Texts:

Inga Clendinnen, Ambivalent Conquests

William B. Taylor, Kenneth Mills, and Sandra Lauderdale-Graham, Colonial Latin America. A Documentary History

William B. Taylor, Marvels and Miracles in Late Colonial Mexico and Shrines & Miraculous Images. Religious Life in Mexico Before the Reforma

Gabriela Ramos, Death and Conversion in the Andes

Grading:

1. Informal weekly response paper 10%

2. Two short essays 30%

3. Analysis of primary sources 15%

4. Peer Review assignment 5%

5. Draft of research essay 10%

6. Final essay 20%

7. Seminar participation 10%

LAS 366 • Visual/Mat Cul In Col Latin Am

40955 • Spring 2014
Meets M 300pm-600pm GAR 1.122
(also listed as HIS 350L )
show description

In this seminar we will focus on the visual and material culture of colonial Spanish America. We will explore ways in which particular images and objects came into being and how they provide insights into the social, political, economic, religious, and intellectual histories of colonial Spanish America. We will explore and analyse a wide range of materials - paintings, sculptures, architecture, maps, textiles, prints, etc. Emphasis will be placed on understanding the connections between visual and material culture and the formation of the Ibero-American empires. Emphasis will also be placed on the deep contextualization of specific images and artifacts to understand how they came into being-who produced them, who wanted them and why, and what we can discover about their circulation, reception, and transformation. We will also consider how images and artifacts function as historical evidence to be interrogated in the same way that we critically assess written sources.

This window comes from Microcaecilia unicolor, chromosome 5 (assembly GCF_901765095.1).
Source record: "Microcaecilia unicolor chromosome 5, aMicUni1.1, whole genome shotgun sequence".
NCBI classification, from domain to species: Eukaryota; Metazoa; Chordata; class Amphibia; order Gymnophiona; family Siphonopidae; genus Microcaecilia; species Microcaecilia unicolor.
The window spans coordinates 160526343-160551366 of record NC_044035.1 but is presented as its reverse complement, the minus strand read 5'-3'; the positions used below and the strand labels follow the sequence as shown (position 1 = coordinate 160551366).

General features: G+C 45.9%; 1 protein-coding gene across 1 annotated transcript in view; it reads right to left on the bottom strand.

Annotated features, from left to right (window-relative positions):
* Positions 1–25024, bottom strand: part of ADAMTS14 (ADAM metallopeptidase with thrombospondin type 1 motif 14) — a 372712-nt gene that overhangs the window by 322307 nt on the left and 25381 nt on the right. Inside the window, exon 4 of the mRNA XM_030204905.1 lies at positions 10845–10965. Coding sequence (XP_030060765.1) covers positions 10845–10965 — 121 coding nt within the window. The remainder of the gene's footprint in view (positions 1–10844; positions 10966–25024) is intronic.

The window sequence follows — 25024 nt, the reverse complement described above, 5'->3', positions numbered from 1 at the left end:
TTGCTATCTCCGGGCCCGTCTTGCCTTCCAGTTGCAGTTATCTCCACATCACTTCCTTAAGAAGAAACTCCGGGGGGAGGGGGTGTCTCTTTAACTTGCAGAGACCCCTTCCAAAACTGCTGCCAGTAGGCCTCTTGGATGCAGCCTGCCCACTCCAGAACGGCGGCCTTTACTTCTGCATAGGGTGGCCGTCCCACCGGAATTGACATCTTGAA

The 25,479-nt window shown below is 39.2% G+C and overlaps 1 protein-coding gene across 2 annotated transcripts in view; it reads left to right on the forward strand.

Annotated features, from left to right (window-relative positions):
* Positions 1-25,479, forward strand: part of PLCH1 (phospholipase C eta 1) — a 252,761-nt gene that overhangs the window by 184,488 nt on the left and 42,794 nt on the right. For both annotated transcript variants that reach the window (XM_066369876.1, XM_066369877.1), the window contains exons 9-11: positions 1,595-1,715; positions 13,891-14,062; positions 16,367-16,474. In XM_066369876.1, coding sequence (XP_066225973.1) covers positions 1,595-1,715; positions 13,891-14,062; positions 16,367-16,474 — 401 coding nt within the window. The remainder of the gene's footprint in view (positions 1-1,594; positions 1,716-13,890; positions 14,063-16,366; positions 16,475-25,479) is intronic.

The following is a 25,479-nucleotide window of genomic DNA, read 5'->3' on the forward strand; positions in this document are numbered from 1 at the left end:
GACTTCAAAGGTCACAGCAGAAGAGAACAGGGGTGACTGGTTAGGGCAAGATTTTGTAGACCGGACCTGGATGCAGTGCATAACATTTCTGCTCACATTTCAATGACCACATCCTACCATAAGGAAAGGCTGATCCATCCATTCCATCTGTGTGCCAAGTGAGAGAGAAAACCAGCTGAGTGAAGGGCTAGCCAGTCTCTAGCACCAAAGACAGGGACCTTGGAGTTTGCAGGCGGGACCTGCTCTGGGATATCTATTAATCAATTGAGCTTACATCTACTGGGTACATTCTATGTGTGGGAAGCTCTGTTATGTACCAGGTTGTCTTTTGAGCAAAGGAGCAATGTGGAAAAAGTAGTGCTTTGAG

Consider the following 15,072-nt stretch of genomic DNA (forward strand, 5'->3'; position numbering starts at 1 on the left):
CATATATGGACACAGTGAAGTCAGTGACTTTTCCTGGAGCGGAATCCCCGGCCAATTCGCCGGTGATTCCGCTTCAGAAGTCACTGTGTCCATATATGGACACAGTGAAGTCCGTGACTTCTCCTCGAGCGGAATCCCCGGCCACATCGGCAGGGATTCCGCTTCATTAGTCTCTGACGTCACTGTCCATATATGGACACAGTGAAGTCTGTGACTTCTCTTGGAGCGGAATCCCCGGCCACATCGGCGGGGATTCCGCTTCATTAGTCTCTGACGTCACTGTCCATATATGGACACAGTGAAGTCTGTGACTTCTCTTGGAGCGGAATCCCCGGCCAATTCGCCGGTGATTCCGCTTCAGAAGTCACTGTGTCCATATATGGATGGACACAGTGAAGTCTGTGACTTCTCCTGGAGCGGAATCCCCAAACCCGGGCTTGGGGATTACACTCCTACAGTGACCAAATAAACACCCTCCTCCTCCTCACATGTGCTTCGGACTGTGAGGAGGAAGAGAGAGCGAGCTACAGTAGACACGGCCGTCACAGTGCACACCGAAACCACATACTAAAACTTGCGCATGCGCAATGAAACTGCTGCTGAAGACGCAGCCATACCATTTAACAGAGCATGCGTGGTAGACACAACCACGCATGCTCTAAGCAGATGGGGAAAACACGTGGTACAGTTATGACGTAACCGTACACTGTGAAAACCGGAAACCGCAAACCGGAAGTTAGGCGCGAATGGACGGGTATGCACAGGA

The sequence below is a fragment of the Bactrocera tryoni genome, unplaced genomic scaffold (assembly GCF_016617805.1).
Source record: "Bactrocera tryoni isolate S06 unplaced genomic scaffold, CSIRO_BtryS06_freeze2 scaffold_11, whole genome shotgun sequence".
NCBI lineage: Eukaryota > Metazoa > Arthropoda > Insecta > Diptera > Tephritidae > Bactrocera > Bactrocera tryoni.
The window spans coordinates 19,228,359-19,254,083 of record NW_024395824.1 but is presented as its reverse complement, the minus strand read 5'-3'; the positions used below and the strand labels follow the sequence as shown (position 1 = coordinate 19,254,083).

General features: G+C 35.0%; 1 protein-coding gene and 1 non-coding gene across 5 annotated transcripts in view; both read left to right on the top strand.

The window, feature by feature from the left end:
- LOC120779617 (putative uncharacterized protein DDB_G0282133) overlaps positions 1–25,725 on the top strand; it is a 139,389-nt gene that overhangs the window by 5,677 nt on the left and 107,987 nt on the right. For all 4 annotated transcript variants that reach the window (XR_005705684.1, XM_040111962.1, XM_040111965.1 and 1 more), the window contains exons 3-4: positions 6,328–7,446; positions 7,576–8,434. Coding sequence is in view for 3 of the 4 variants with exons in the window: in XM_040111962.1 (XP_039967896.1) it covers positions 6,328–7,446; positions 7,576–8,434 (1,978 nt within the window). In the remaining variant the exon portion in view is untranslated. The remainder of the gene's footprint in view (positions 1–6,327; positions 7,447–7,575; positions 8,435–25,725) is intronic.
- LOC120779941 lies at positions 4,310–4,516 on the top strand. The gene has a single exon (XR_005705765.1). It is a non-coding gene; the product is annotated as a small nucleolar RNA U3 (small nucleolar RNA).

Readings (**subject to confirmation)

1. Kelly Donahue-Wallace, Art and Architecture of Viceregal Latin America, 1521-1821

2. Matthew Restall and Kris Lane, Latin America in Colonial Times